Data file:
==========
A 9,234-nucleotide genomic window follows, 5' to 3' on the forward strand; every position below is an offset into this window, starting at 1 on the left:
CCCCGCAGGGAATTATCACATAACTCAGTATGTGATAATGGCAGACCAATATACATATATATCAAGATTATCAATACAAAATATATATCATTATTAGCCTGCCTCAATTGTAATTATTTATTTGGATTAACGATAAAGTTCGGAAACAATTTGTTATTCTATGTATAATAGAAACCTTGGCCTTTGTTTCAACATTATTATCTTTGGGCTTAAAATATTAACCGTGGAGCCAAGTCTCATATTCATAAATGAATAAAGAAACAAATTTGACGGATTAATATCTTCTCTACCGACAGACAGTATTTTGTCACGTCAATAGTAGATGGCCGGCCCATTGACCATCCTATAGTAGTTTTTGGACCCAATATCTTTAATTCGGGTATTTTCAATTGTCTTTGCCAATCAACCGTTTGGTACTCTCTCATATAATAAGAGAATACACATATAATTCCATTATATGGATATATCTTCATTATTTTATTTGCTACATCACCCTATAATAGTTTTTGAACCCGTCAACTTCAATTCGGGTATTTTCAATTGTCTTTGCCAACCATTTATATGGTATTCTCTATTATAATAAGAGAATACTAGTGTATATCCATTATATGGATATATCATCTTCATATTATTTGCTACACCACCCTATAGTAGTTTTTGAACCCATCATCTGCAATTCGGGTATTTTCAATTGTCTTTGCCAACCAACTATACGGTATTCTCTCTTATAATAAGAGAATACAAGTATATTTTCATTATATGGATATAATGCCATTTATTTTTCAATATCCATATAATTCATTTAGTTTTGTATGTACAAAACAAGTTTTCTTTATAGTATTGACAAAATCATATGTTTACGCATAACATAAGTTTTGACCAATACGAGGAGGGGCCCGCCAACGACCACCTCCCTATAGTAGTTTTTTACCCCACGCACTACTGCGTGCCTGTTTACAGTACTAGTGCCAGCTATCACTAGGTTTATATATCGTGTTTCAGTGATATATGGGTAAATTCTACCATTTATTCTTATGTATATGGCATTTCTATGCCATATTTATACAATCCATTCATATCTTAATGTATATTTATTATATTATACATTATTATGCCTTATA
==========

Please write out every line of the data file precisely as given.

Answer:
A 9,234-nucleotide genomic window follows, 5' to 3' on the forward strand; every position below is an offset into this window, starting at 1 on the left:
CCCCGCAGGGAATTATCACATAACTCAGTATGTGATAATGGCAGACCAATATACATATATATCAAGATTATCAATACAAAATATATATCATTATTAGCCTGCCTCAATTGTAATTATTTATTTGGATTAACGATAAAGTTCGGAAACAATTTGTTATTCTATGTATAATAGAAACCTTGGCCTTTGTTTCAACATTATTATCTTTGGGCTTAAAATATTAACCGTGGAGCCAAGTCTCATATTCATAAATGAATAAAGAAACAAATTTGACGGATTAATATCTTCTCTACCGACAGACAGTATTTTGTCACGTCAATAGTAGATGGCCGGCCCATTGACCATCCTATAGTAGTTTTTGGACCCAATATCTTTAATTCGGGTATTTTCAATTGTCTTTGCCAATCAACCGTTTGGTACTCTCTCATATAATAAGAGAATACACATATAATTCCATTATATGGATATATCTTCATTATTTTATTTGCTACATCACCCTATAATAGTTTTTGAACCCGTCAACTTCAATTCGGGTATTTTCAATTGTCTTTGCCAACCATTTATATGGTATTCTCTATTATAATAAGAGAATACTAGTGTATATCCATTATATGGATATATCATCTTCATATTATTTGCTACACCACCCTATAGTAGTTTTTGAACCCATCATCTGCAATTCGGGTATTTTCAATTGTCTTTGCCAACCAACTATACGGTATTCTCTCTTATAATAAGAGAATACAAGTATATTTTCATTATATGGATATAATGCCATTTATTTTTCAATATCCATATAATTCATTTAGTTTTGTATGTACAAAACAAGTTTTCTTTATAGTATTGACAAAATCATATGTTTACGCATAACATAAGTTTTGACCAATACGAGGAGGGGCCCGCCAACGACCACCTCCCTATAGTAGTTTTTTACCCCACGCACTACTGCGTGCCTGTTTACAGTACTAGTGCCAGCTATCACTAGGTTTATATATCGTGTTTCAGTGATATATGGGTAAATTCTACCATTTATTCTTATGTATATGGCATTTCTATGCCATATTTATACAATCCATTCATATCTTAATGTATATTTATTATATTATACATTATTATGCCTTATA